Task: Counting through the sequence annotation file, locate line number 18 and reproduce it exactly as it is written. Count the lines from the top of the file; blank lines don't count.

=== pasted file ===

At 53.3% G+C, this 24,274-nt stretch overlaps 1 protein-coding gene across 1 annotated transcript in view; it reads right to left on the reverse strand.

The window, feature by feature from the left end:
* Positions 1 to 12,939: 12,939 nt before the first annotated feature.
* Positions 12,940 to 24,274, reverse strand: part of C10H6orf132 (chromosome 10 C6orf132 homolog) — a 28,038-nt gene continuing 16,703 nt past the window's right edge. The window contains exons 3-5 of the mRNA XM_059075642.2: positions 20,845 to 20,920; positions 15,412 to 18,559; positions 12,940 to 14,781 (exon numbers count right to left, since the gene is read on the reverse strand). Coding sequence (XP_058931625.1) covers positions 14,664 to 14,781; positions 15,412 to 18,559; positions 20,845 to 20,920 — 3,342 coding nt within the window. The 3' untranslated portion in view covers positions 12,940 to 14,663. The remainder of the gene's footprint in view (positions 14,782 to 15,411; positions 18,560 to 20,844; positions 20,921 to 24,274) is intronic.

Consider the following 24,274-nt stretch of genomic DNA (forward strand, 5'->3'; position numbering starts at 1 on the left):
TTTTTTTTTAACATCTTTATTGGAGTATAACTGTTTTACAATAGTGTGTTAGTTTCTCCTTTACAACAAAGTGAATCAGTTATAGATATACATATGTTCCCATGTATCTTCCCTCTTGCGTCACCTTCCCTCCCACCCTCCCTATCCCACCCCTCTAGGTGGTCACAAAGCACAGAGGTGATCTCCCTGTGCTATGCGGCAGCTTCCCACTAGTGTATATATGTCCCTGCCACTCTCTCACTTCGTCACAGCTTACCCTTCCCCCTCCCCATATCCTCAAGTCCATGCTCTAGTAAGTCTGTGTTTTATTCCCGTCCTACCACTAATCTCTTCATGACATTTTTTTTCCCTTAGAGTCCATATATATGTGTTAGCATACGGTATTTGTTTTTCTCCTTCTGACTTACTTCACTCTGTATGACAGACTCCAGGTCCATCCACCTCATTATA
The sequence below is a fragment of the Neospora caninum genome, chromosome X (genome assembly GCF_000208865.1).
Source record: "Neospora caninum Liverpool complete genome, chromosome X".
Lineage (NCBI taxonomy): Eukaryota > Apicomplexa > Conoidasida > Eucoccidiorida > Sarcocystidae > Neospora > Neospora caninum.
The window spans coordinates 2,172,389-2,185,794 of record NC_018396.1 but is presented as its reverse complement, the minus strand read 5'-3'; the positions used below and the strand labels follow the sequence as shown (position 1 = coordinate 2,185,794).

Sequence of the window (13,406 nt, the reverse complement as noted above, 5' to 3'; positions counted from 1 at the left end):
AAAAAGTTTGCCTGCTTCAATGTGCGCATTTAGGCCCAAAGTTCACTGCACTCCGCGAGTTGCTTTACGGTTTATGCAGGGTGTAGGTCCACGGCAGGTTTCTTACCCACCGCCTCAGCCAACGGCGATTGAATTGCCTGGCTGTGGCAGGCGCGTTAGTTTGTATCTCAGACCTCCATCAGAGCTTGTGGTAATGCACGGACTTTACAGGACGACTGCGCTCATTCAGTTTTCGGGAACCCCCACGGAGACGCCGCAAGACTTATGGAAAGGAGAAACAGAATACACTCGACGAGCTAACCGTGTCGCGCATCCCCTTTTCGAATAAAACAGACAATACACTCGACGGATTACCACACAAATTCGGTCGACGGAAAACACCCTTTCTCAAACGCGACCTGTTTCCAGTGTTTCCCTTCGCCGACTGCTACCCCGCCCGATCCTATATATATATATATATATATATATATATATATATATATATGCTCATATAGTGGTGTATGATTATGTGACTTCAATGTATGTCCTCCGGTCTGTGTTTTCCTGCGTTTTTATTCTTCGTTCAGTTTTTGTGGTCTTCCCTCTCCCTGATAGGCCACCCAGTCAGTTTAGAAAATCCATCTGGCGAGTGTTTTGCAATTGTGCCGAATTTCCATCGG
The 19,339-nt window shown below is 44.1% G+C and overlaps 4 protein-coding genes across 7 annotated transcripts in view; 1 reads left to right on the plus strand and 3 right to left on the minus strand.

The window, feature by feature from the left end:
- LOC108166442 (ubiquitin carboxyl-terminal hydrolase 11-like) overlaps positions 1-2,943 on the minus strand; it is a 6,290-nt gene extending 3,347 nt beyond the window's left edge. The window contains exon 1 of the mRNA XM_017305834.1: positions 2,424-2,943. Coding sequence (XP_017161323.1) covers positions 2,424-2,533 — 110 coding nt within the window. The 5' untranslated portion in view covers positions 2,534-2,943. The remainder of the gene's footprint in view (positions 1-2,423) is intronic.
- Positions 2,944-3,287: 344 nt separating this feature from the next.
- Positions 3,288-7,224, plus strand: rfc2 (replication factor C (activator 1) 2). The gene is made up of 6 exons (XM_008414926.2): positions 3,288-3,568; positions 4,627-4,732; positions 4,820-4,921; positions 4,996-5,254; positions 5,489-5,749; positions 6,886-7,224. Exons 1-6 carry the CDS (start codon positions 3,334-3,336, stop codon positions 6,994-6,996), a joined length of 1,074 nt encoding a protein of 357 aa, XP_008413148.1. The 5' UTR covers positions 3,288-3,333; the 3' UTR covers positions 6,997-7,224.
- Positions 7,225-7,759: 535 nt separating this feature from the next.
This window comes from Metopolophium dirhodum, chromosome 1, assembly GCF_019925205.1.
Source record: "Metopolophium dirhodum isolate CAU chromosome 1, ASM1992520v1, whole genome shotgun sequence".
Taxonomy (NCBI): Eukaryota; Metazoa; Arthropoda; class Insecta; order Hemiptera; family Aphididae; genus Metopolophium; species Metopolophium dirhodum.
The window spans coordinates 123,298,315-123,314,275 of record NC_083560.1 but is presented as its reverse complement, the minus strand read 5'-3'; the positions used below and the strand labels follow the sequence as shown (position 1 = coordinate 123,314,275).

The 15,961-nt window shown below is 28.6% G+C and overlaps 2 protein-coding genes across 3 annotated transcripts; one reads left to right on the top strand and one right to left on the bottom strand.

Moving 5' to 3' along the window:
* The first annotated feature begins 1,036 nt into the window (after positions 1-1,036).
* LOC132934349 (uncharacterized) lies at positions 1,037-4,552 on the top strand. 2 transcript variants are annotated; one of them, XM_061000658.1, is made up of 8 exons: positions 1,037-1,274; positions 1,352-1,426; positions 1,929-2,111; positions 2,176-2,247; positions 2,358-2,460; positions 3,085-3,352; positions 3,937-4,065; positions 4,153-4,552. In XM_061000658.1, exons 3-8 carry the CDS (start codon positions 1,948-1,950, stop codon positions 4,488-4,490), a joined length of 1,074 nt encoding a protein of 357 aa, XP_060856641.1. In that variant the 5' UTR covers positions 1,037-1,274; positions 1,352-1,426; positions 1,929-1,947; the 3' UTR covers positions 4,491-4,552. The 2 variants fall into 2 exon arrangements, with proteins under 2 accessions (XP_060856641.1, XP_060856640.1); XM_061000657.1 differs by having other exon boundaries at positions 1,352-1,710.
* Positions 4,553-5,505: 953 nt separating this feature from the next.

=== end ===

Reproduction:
- Positions 7,225-7,759: 535 nt separating this feature from the next.